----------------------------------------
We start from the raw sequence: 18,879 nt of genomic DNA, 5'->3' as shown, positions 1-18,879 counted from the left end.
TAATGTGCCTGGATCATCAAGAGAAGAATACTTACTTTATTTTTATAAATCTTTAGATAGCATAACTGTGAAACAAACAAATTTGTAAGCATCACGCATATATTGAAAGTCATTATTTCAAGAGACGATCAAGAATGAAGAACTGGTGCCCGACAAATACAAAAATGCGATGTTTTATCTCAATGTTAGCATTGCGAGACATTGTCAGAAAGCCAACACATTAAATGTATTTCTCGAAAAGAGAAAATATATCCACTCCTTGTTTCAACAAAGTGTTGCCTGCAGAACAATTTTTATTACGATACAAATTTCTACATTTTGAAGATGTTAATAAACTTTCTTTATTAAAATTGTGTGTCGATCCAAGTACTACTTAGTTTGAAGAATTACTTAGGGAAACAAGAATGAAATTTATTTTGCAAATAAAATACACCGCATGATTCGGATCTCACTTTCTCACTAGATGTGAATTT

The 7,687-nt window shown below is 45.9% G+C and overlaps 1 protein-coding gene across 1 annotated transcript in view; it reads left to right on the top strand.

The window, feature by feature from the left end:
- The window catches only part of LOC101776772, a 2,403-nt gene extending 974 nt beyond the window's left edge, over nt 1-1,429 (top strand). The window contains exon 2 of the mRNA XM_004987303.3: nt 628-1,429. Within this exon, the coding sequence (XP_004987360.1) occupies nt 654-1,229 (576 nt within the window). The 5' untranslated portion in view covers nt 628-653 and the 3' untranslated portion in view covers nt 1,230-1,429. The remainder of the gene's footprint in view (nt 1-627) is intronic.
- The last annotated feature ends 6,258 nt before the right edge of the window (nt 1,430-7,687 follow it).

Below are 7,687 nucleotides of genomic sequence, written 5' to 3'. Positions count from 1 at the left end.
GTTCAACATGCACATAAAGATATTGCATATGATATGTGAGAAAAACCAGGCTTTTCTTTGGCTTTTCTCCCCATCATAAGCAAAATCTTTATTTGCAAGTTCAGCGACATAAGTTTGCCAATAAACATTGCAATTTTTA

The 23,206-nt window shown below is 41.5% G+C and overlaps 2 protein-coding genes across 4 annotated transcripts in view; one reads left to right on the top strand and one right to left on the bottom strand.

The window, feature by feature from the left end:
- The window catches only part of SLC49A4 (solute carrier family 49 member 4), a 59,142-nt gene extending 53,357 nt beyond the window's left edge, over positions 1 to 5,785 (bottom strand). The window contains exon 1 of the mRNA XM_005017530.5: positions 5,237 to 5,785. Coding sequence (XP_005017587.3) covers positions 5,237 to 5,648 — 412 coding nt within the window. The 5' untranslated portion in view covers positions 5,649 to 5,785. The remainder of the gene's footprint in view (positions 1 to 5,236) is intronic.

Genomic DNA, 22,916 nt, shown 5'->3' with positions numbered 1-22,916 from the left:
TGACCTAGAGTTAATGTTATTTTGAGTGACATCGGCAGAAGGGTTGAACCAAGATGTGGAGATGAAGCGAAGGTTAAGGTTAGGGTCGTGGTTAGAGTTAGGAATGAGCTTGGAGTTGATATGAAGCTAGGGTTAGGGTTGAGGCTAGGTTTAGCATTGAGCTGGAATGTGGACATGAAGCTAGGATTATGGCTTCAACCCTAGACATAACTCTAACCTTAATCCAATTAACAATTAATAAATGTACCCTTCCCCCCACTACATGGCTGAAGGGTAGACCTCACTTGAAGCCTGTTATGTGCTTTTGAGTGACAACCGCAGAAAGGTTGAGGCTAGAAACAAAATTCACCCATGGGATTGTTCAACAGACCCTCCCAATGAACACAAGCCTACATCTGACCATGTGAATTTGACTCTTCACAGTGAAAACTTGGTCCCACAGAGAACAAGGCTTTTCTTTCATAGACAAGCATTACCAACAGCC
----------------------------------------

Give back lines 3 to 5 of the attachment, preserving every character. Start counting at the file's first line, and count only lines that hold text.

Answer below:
The 7,687-nt window shown below is 45.9% G+C and overlaps 1 protein-coding gene across 1 annotated transcript in view; it reads left to right on the top strand.

The window, feature by feature from the left end:
- The window catches only part of LOC101776772, a 2,403-nt gene extending 974 nt beyond the window's left edge, over nt 1-1,429 (top strand). The window contains exon 2 of the mRNA XM_004987303.3: nt 628-1,429. Within this exon, the coding sequence (XP_004987360.1) occupies nt 654-1,229 (576 nt within the window). The 5' untranslated portion in view covers nt 628-653 and the 3' untranslated portion in view covers nt 1,230-1,429. The remainder of the gene's footprint in view (nt 1-627) is intronic.